I don’t believe in diets. But I do believe that MGUS patients can change their lifestyle, lose weight and reduce their risk of progressing to Multiple Myeloma. Further, the same diet and lifestyle therapies have been shown to both starve multiple myeloma while also being cytotoxic to MM. Talk about a win-win.
MGUS at a glance- click the illustration below:
The question is, can Monoclonal Gammopathy of Undetermined Significance patients reduce or eliminate his/her risk of their pre-MM progressing to MM? Yes, according to the short video linked below. According to the study talked about in the video, curcumin and diet can slow the progression of pre-MM to MM. In addition there are evidence-based therapies that act like curcumin does as an anti-oxidant, anti-inflammatory, etc. supplement.
I am both a long-term MM survivor and MM cancer coach. I have lived in complete remission from my multiple myeloma since 1999 by living an evidence-based, non-toxic, anti-MM lifestyle.
To learn more about the evidence-based protocols you can follow to prevent your Pre-Myeloma from becoming Multiple Myeloma, please watch the short video below:
If you do not want to “watch and wait” to see if your Monoclonal Gammopathy of Undetermined Significance progresses to Multiple Myeloma scroll down the page, post a question or a comment and I will reply to you ASAP.
Consider evidence-based, non-toxic therapies such as:
Thanks and hang in there,
Monoclonal Gammopathy of Undetermined Significance may progress to multiple myeloma, AL amyloidosis, Waldenstrom’s macroglobulinemia, or lymphoma. But not all cases progress to malignancy.
“Obesity and black race are associated with an increased risk for transformation of monoclonal gammopathy of undetermined significance to MM…
During a median follow-up of 68 months, 329 (4.2%) patients with Monoclonal Gammopathy of Undetermined Significance progressed to MM, including 72 (3.5%) normal-weight patients, 144 (4.6%) overweight patients, and 113 (4.3%) obese patients.
After adjusting for multiple variables, researchers found that obese patients had a nearly 2 times higher risk for progressing to MM than normal-weight patients…”
The Most BioAvailable Curcumin Formulas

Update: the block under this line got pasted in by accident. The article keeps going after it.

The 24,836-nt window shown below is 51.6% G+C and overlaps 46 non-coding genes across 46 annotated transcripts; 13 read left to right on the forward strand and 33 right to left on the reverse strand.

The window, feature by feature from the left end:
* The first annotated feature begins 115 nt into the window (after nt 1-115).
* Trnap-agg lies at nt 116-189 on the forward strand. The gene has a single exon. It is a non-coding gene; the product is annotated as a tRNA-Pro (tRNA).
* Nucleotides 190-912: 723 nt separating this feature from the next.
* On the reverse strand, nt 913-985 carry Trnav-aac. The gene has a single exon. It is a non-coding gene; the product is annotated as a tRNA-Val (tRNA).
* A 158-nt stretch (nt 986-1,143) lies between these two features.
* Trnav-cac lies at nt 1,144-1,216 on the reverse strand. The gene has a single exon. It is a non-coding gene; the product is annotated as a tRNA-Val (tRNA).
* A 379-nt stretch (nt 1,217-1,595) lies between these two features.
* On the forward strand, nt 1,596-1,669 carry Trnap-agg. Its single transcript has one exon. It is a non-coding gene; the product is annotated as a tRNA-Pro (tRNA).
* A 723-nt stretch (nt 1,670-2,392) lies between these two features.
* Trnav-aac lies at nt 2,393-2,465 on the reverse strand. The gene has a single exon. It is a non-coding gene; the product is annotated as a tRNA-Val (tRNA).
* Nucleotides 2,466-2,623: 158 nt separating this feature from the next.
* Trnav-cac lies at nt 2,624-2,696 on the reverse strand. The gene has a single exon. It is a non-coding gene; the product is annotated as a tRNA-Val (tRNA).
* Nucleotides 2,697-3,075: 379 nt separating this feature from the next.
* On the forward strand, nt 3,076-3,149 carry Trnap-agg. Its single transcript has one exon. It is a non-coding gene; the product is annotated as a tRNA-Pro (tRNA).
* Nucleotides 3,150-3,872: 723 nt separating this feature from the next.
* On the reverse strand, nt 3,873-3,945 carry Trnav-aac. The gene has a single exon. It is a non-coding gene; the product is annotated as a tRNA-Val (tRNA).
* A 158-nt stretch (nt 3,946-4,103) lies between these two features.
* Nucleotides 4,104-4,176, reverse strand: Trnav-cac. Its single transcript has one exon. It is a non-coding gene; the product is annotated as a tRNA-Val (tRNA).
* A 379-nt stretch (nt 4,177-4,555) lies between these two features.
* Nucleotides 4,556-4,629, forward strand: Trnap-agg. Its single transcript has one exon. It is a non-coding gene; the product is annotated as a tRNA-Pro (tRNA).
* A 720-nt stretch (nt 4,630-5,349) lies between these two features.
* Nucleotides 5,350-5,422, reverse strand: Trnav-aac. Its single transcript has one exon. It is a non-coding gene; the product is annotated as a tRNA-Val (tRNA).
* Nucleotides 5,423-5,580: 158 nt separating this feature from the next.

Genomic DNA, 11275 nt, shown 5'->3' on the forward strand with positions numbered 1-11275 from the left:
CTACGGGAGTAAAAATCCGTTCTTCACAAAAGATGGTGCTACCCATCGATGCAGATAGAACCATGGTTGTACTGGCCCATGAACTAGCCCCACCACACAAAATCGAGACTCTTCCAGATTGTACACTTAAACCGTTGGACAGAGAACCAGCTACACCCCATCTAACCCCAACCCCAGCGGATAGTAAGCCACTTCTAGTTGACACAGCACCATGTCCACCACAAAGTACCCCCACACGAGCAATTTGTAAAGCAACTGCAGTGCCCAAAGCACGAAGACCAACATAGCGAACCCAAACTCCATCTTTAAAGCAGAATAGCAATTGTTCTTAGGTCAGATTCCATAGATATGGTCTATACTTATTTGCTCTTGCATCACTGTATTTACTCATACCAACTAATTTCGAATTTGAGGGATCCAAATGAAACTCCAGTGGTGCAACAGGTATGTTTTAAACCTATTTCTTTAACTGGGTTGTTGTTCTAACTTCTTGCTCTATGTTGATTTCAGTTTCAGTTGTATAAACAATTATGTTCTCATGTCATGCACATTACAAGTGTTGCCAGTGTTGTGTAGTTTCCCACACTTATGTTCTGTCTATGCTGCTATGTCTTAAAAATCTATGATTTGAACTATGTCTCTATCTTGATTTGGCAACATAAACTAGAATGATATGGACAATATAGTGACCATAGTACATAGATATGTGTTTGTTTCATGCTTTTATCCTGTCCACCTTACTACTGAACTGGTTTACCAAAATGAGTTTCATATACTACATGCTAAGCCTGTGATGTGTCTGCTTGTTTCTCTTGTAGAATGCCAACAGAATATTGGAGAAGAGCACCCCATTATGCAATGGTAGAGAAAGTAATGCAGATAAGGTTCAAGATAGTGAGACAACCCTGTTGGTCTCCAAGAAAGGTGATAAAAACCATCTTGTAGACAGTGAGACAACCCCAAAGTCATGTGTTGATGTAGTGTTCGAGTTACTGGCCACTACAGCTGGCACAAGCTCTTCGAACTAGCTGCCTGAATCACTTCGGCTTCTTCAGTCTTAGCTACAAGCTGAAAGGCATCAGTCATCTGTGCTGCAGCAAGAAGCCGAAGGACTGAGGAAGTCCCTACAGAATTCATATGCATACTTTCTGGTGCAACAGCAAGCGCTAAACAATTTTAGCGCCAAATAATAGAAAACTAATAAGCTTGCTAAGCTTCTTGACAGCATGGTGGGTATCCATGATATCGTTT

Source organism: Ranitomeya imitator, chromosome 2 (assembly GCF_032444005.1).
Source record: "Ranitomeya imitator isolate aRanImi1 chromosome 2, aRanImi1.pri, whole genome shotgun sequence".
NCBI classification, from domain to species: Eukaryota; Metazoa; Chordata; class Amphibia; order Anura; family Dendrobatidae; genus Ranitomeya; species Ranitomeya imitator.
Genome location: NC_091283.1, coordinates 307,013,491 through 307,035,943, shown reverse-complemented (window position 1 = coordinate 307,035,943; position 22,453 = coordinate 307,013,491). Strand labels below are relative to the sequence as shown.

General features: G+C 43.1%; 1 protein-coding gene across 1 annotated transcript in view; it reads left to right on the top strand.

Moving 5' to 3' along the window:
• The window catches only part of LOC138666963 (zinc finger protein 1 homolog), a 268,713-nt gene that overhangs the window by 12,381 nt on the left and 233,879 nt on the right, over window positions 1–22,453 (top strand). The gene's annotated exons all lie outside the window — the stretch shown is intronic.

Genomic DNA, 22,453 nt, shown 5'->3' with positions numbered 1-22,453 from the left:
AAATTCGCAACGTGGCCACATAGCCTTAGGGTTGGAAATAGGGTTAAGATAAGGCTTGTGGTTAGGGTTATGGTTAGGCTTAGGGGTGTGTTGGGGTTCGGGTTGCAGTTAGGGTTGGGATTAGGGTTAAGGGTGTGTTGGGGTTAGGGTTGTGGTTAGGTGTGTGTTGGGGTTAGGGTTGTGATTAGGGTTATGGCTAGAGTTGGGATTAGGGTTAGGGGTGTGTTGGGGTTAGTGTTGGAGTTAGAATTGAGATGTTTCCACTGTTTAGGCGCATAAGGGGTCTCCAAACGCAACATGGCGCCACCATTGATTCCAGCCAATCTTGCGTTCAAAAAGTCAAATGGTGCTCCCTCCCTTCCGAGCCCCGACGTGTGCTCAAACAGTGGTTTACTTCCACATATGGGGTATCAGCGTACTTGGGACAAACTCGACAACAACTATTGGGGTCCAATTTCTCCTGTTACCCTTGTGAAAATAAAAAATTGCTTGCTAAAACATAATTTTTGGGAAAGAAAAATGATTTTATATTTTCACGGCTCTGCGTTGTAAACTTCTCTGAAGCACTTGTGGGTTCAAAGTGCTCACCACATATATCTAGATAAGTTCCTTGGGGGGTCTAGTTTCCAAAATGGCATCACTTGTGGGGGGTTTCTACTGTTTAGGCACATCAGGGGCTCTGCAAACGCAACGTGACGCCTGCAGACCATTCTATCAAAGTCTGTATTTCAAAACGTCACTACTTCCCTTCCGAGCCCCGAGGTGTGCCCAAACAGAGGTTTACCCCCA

“Based on a review of these studies, it is evident that better bioavailability of formulated curcumin (CU) products is mostly attributed to improved solubility, stability, and possibly low first-pass metabolism”
A search of the Pubmed database for the word curcumin yields 601 studies spaning health topics from multiple myeloma and colorectal cancer, to chemotherapies that synergizes with CU, to Alzheimer’s Disease, arthritis and more. Based on years of reading studies and personal accounts, I think it is safe to say that CU supplementation is safe and relatively inexpensive.
I have read about myeloma patients taking daily doses of CU from 400 milligrams to 8 grams (1000 milligrams = 1 gram). By almost any measure, CU is a safe, inexpensive wonder drug.
The only challenge is that CU is famously difficult to absorb in the body. In other words, a person has to mix curcumin with some sort of fat (coconut oil, chocolate, etc.) or take a brand of curcumin capsule that is already formulated to be more “bioavailable” in order to derive the full benefit of CU.
The study linked and exerpted below reviews different formulations of CU. The study itself lists the three most bioavailable formulation/brand of CU and I’ve added an excerpt from a further review from Consumerlab.com that lists four additional bioavailable brands of CU.
“CU is a bright yellow chemical produced by some plants. It is the principal curcuminoid of turmeric (Curcuma longa), a member of the ginger family, Zingiberaceae. It is sold as an herbal supplement, cosmetics ingredient, food flavoring, and food coloring.“
“Curcumin is a widely studied natural compound which has shown tremendous in vitro therapeutic potential. Despite that, the clinical efficacy of the native CU is weak due to its low bioavailability and high metabolism in the gastrointestinal tract. During the last decade, researchers have come up with different formulations with a focus on improving the bioavailability of curcumin. As a result, a significant number of bioavailable curcumin-based formulations were introduced with the varying range of enhanced bioavailability.
The purpose of this review is to collate the published clinical studies of CU products with improved bioavailability over conventional (unformulated) CU. Based on the literature search, 11 curcumin formulations with available human bioavailability and pharmacokinetics data were included in this review. Further, the data on clinical study design, analytical method, pharmacokinetic parameters and other relevant details of each formulation were extracted.
Based on a review of these studies, it is evident that better bioavailability of formulated curcumin products is mostly attributed to improved solubility, stability, and possibly low first-pass metabolism. The review hopes to provide a quick reference guide for anyone looking information on these bioavailable curcumin formulations.
Based on the published reports,
exhibited over 100-fold higher bioavailability relative to reference unformulated CU. Suggested mechanisms accounting for improved bioavailability of the formulations and details on the bioanalysis methods are also discussed.”
According to Consumerlab.com:
“Novasol has the highest bioavailability (185 x compared to unforumulated CU), followed by Curcuwin (136 x), Longvida (100 x), Meriva (48 x), BCM-95 (27 x), Curcumin C3 Complex + Bioperene (20 x), and then Theracumin (16 x).”